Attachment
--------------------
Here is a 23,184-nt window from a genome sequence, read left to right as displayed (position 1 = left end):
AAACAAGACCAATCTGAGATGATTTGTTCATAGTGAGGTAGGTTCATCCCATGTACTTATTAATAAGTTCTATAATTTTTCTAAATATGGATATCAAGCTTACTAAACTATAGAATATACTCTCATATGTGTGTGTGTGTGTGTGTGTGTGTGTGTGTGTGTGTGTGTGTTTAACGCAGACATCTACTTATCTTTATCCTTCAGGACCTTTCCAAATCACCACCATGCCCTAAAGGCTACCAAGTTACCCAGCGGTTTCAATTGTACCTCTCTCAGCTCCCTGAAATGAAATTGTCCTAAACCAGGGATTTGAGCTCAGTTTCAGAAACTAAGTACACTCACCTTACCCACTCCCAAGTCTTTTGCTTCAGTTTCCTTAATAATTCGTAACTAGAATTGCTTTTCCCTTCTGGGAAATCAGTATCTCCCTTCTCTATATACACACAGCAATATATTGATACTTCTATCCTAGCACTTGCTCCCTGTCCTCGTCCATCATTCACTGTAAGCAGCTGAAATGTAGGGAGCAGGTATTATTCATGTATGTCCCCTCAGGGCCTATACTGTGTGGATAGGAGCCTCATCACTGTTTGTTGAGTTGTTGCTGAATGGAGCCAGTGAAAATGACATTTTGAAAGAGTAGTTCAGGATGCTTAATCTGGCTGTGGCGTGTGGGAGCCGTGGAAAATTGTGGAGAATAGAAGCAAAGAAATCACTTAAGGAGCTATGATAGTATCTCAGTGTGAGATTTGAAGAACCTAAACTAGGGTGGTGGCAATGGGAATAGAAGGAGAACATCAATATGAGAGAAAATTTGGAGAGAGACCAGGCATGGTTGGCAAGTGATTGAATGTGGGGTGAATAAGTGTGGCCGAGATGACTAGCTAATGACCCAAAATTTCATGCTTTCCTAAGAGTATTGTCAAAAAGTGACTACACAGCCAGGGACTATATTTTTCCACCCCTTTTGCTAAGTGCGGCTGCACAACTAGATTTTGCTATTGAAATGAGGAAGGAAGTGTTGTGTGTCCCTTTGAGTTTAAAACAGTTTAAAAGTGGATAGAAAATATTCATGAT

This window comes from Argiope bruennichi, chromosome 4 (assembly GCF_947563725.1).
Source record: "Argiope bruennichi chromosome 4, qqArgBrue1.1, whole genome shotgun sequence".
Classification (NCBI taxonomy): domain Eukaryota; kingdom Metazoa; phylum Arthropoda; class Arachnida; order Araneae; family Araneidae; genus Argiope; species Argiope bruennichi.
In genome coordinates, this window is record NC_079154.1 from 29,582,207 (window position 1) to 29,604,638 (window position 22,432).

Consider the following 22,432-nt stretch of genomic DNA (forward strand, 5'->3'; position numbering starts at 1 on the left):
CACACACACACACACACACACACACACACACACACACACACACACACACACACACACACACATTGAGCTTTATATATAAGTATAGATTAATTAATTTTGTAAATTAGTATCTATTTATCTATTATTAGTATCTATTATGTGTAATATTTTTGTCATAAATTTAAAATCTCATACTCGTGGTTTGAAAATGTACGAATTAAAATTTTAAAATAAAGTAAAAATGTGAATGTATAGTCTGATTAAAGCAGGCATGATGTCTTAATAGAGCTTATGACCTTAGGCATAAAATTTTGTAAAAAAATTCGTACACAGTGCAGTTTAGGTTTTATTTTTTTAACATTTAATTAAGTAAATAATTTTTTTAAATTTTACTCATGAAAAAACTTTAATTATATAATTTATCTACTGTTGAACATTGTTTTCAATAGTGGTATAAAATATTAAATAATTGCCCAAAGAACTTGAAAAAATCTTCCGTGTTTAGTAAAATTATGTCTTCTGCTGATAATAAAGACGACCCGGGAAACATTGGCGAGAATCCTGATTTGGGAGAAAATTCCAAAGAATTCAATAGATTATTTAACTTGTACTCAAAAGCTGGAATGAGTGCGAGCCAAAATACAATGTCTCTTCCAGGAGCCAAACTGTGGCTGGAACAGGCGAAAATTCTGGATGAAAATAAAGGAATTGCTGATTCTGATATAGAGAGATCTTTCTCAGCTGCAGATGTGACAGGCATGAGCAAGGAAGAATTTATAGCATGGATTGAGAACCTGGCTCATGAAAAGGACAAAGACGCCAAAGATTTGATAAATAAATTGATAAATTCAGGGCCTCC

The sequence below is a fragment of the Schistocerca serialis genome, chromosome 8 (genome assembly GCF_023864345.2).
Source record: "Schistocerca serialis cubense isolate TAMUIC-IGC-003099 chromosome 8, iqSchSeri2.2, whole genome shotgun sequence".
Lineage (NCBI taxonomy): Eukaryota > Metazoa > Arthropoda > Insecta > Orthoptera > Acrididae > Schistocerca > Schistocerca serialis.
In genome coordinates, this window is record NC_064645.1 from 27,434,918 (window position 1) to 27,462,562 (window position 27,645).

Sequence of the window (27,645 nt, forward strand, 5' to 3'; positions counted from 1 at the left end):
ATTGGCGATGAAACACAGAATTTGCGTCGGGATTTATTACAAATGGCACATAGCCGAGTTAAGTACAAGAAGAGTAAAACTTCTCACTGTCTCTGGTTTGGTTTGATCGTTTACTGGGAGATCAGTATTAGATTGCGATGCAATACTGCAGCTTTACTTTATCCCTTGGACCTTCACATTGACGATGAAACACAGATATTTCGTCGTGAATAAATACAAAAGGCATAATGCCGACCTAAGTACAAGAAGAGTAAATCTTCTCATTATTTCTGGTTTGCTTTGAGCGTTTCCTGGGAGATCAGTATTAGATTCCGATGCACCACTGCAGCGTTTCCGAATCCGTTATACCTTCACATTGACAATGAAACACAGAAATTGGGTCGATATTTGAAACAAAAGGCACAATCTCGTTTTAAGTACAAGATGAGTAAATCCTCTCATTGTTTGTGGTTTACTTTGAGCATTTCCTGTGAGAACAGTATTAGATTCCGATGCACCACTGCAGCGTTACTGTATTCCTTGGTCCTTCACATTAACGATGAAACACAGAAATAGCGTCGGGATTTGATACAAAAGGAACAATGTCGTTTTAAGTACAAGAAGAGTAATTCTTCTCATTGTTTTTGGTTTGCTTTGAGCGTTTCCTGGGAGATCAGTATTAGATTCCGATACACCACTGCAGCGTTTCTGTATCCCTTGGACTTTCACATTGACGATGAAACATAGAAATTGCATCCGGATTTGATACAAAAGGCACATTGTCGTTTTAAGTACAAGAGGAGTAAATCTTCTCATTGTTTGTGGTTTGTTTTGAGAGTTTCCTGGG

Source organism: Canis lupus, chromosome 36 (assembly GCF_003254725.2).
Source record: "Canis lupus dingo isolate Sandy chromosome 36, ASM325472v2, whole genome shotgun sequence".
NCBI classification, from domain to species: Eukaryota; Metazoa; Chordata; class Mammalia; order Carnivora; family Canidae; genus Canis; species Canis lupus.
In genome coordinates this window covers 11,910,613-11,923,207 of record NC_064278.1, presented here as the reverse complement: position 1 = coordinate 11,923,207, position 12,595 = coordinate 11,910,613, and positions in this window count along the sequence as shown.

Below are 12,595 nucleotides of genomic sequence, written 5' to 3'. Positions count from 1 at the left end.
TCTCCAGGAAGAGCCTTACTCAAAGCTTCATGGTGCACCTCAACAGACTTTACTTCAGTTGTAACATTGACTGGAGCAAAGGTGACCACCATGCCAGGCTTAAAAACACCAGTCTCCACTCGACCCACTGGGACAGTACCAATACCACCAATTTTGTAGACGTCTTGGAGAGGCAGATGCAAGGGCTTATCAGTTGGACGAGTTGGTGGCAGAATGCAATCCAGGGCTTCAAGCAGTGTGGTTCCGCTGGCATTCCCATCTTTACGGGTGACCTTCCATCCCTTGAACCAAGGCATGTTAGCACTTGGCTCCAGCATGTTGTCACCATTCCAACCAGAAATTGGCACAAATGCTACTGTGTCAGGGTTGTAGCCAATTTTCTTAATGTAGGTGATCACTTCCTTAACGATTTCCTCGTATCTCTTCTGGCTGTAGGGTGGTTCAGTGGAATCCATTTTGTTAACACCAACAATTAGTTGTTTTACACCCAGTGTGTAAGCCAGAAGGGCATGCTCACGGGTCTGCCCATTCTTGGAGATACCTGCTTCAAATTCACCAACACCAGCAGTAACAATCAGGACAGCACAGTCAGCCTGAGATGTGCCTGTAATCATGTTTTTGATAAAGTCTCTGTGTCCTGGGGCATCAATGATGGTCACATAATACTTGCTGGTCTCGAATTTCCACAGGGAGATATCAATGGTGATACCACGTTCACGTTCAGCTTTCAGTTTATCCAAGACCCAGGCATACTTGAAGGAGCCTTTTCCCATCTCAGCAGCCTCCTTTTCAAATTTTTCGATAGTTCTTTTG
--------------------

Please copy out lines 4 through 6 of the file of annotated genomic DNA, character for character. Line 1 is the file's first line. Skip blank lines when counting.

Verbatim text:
Source record: "Argiope bruennichi chromosome 4, qqArgBrue1.1, whole genome shotgun sequence".
Classification (NCBI taxonomy): domain Eukaryota; kingdom Metazoa; phylum Arthropoda; class Arachnida; order Araneae; family Araneidae; genus Argiope; species Argiope bruennichi.
In genome coordinates, this window is record NC_079154.1 from 29,582,207 (window position 1) to 29,604,638 (window position 22,432).